My friends and colleagues with young children tell me they are busy sewing or ironing name tags into their children's jackets, gym shorts, backpacks and the like in preparation for the upcoming return to school. This year, as always, they hope that these things won’t go missing during the academic year (it was often the first week, as I recall). If they were to go missing, parents hope that the items can be easily retrieved from the lost and found box or that someone will return them to their child. Parents hope this; and sometimes it happens. If it doesn't, usually it's not that big a deal. Most children's jackets and gym shorts are pretty inexpensive. Few have sentimental value.
Here at the OHS, last year alone, we cared for more than 5,000 lost pets. Sixty one per cent of dogs were reunited with their families but only six and a half per cent of cats. Many of the cats were clearly indoor cats. Very few dogs or cats had any form of identification whatsoever. Had these family members been microchipped, the OHS could have sent them all home—every last beloved pet.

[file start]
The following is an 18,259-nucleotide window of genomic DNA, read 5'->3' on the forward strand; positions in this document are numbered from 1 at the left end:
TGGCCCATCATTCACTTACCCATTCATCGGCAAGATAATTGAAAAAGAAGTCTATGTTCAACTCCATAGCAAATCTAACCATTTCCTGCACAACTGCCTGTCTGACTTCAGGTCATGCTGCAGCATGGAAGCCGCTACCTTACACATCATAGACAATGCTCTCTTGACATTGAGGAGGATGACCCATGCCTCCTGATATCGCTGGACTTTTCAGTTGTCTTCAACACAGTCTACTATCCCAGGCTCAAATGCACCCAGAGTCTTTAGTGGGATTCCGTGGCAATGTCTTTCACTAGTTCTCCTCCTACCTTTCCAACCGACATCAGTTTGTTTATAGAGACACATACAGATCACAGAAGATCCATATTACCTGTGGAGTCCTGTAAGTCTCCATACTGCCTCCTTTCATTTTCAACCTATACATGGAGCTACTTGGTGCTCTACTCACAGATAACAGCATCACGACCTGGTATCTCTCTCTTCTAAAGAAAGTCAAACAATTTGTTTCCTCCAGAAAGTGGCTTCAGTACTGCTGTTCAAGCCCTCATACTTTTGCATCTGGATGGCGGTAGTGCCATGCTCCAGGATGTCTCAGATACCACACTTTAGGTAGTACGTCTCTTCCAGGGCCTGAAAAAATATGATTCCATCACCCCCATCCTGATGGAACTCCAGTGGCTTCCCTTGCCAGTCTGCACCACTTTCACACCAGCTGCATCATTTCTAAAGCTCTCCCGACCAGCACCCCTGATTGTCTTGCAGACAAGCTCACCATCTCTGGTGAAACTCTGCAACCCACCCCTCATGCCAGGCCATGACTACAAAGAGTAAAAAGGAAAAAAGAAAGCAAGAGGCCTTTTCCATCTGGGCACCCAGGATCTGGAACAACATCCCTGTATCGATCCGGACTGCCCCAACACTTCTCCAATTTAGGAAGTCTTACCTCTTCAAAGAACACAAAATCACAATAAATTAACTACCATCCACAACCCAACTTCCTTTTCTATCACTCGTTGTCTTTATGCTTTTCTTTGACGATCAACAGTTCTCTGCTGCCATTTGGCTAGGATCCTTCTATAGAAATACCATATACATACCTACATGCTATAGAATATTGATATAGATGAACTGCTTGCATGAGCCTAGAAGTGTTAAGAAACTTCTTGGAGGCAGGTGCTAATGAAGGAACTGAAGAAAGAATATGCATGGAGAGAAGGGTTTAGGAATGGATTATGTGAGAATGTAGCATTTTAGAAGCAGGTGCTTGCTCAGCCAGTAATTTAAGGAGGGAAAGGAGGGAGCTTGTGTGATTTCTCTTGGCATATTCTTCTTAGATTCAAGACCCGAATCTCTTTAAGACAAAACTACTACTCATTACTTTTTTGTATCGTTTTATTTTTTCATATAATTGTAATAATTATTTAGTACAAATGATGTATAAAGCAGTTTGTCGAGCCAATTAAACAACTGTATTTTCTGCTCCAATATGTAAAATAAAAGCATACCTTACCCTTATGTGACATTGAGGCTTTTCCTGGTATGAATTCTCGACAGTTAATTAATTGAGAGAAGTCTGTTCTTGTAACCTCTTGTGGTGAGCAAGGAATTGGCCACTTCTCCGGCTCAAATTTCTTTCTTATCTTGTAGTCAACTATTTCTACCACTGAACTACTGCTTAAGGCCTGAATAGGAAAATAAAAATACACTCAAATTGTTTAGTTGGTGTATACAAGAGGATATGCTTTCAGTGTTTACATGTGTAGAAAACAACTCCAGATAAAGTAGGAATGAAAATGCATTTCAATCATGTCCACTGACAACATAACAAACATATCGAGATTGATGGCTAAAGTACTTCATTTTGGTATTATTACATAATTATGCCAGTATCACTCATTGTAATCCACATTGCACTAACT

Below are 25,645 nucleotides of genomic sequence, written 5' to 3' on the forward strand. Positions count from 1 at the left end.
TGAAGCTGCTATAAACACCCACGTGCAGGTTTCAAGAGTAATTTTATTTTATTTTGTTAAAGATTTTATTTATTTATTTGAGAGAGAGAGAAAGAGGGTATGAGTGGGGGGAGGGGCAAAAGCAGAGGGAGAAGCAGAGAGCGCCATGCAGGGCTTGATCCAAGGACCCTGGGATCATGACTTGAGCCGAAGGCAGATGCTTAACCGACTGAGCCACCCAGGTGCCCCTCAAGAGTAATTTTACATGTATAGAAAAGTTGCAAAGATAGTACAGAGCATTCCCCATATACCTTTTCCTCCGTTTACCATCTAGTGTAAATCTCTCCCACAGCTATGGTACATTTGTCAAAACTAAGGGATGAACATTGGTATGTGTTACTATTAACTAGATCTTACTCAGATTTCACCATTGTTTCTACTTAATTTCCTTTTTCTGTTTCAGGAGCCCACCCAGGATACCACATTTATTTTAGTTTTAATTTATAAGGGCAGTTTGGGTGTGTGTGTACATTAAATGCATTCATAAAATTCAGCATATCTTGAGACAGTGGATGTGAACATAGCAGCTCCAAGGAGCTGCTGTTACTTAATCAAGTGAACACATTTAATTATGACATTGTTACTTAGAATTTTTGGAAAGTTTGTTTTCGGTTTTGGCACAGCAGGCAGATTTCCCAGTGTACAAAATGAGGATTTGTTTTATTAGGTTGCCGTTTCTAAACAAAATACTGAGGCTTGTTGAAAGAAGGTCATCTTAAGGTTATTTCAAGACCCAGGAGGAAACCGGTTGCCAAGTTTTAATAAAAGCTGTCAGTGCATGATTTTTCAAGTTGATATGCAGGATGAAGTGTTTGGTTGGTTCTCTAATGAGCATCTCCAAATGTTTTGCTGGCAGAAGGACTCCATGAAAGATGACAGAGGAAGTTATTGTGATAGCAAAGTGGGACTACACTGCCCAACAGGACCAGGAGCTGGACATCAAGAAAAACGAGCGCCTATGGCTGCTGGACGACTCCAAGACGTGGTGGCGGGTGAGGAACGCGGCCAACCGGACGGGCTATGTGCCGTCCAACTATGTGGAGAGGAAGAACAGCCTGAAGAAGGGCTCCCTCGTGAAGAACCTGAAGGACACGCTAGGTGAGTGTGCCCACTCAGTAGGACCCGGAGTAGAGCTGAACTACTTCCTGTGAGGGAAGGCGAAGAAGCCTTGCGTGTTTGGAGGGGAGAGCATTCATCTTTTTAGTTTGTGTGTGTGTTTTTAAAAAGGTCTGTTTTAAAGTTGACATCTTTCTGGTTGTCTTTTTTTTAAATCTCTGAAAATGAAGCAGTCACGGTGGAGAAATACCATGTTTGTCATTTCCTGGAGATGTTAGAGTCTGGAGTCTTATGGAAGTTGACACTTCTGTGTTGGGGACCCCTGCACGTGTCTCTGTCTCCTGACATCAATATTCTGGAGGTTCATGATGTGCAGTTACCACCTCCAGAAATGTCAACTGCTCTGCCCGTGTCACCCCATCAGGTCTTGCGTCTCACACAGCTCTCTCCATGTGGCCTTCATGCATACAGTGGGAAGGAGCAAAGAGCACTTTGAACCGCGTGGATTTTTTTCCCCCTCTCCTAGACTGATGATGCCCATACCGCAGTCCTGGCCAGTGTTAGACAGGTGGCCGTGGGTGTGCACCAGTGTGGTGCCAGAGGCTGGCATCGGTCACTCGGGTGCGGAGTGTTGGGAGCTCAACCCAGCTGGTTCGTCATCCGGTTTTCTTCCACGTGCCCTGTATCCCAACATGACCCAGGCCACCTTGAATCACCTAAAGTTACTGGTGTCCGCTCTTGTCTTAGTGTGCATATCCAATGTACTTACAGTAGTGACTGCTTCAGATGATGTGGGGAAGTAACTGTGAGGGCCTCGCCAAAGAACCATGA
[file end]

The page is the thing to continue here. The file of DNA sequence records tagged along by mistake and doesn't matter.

Just ask Nadja, who was reunited with her beloved cat Boo here at the OHS last December. Boo (a Siamese!) went missing in late November. Because Boo was microchipped, he was back in Nadja's arms for Christmas—just hours after he was brought here by a Good Samaritan.
Won't you make the same effort for your pet that you make for your child's backpack? A microchip implant is a permanent ticket home for your best friend.